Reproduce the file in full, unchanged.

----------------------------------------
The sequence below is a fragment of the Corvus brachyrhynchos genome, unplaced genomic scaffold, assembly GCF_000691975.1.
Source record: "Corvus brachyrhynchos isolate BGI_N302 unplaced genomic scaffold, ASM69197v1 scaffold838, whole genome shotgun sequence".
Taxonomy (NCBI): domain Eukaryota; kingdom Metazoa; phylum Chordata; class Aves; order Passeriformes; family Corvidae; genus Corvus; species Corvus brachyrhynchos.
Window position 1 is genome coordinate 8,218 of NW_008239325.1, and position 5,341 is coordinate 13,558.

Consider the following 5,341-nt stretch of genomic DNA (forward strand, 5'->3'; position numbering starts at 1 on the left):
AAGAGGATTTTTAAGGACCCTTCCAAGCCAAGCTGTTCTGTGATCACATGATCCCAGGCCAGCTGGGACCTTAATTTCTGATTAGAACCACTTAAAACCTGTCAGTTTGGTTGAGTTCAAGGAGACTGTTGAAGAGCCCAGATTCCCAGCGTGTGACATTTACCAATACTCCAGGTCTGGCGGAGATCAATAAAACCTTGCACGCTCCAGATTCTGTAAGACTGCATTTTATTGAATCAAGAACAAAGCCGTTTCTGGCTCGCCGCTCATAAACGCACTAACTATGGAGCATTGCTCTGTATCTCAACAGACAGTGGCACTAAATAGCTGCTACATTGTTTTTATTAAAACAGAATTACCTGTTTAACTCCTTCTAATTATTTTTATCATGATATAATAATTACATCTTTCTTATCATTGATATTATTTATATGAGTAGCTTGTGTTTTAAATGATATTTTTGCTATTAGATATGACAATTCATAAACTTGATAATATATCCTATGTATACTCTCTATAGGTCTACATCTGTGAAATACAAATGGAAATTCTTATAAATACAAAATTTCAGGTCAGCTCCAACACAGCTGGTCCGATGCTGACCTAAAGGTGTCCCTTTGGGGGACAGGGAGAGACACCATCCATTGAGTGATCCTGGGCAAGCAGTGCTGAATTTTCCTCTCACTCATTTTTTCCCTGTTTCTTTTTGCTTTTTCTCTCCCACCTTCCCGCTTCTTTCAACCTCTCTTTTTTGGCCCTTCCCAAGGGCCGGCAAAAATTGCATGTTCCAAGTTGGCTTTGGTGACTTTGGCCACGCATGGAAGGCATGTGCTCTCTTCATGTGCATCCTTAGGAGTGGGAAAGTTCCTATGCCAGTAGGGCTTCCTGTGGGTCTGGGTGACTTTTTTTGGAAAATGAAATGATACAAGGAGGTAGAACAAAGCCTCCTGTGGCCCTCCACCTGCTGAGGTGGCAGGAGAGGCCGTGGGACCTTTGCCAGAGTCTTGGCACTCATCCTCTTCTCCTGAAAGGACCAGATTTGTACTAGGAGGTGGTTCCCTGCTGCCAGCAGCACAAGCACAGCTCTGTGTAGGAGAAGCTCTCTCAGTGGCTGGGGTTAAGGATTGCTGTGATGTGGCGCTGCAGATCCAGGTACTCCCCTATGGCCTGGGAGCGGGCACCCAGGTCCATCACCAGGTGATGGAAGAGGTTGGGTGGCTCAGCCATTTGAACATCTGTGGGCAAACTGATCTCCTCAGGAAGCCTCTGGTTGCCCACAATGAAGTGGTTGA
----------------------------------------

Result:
The sequence below is a fragment of the Corvus brachyrhynchos genome, unplaced genomic scaffold, assembly GCF_000691975.1.
Source record: "Corvus brachyrhynchos isolate BGI_N302 unplaced genomic scaffold, ASM69197v1 scaffold838, whole genome shotgun sequence".
Taxonomy (NCBI): domain Eukaryota; kingdom Metazoa; phylum Chordata; class Aves; order Passeriformes; family Corvidae; genus Corvus; species Corvus brachyrhynchos.
Window position 1 is genome coordinate 8,218 of NW_008239325.1, and position 5,341 is coordinate 13,558.

Consider the following 5,341-nt stretch of genomic DNA (forward strand, 5'->3'; position numbering starts at 1 on the left):
AAGAGGATTTTTAAGGACCCTTCCAAGCCAAGCTGTTCTGTGATCACATGATCCCAGGCCAGCTGGGACCTTAATTTCTGATTAGAACCACTTAAAACCTGTCAGTTTGGTTGAGTTCAAGGAGACTGTTGAAGAGCCCAGATTCCCAGCGTGTGACATTTACCAATACTCCAGGTCTGGCGGAGATCAATAAAACCTTGCACGCTCCAGATTCTGTAAGACTGCATTTTATTGAATCAAGAACAAAGCCGTTTCTGGCTCGCCGCTCATAAACGCACTAACTATGGAGCATTGCTCTGTATCTCAACAGACAGTGGCACTAAATAGCTGCTACATTGTTTTTATTAAAACAGAATTACCTGTTTAACTCCTTCTAATTATTTTTATCATGATATAATAATTACATCTTTCTTATCATTGATATTATTTATATGAGTAGCTTGTGTTTTAAATGATATTTTTGCTATTAGATATGACAATTCATAAACTTGATAATATATCCTATGTATACTCTCTATAGGTCTACATCTGTGAAATACAAATGGAAATTCTTATAAATACAAAATTTCAGGTCAGCTCCAACACAGCTGGTCCGATGCTGACCTAAAGGTGTCCCTTTGGGGGACAGGGAGAGACACCATCCATTGAGTGATCCTGGGCAAGCAGTGCTGAATTTTCCTCTCACTCATTTTTTCCCTGTTTCTTTTTGCTTTTTCTCTCCCACCTTCCCGCTTCTTTCAACCTCTCTTTTTTGGCCCTTCCCAAGGGCCGGCAAAAATTGCATGTTCCAAGTTGGCTTTGGTGACTTTGGCCACGCATGGAAGGCATGTGCTCTCTTCATGTGCATCCTTAGGAGTGGGAAAGTTCCTATGCCAGTAGGGCTTCCTGTGGGTCTGGGTGACTTTTTTTGGAAAATGAAATGATACAAGGAGGTAGAACAAAGCCTCCTGTGGCCCTCCACCTGCTGAGGTGGCAGGAGAGGCCGTGGGACCTTTGCCAGAGTCTTGGCACTCATCCTCTTCTCCTGAAAGGACCAGATTTGTACTAGGAGGTGGTTCCCTGCTGCCAGCAGCACAAGCACAGCTCTGTGTAGGAGAAGCTCTCTCAGTGGCTGGGGTTAAGGATTGCTGTGATGTGGCGCTGCAGATCCAGGTACTCCCCTATGGCCTGGGAGCGGGCACCCAGGTCCATCACCAGGTGATGGAAGAGGTTGGGTGGCTCAGCCATTTGAACATCTGTGGGCAAACTGATCTCCTCAGGAAGCCTCTGGTTGCCCACAATGAAGTGGTTGA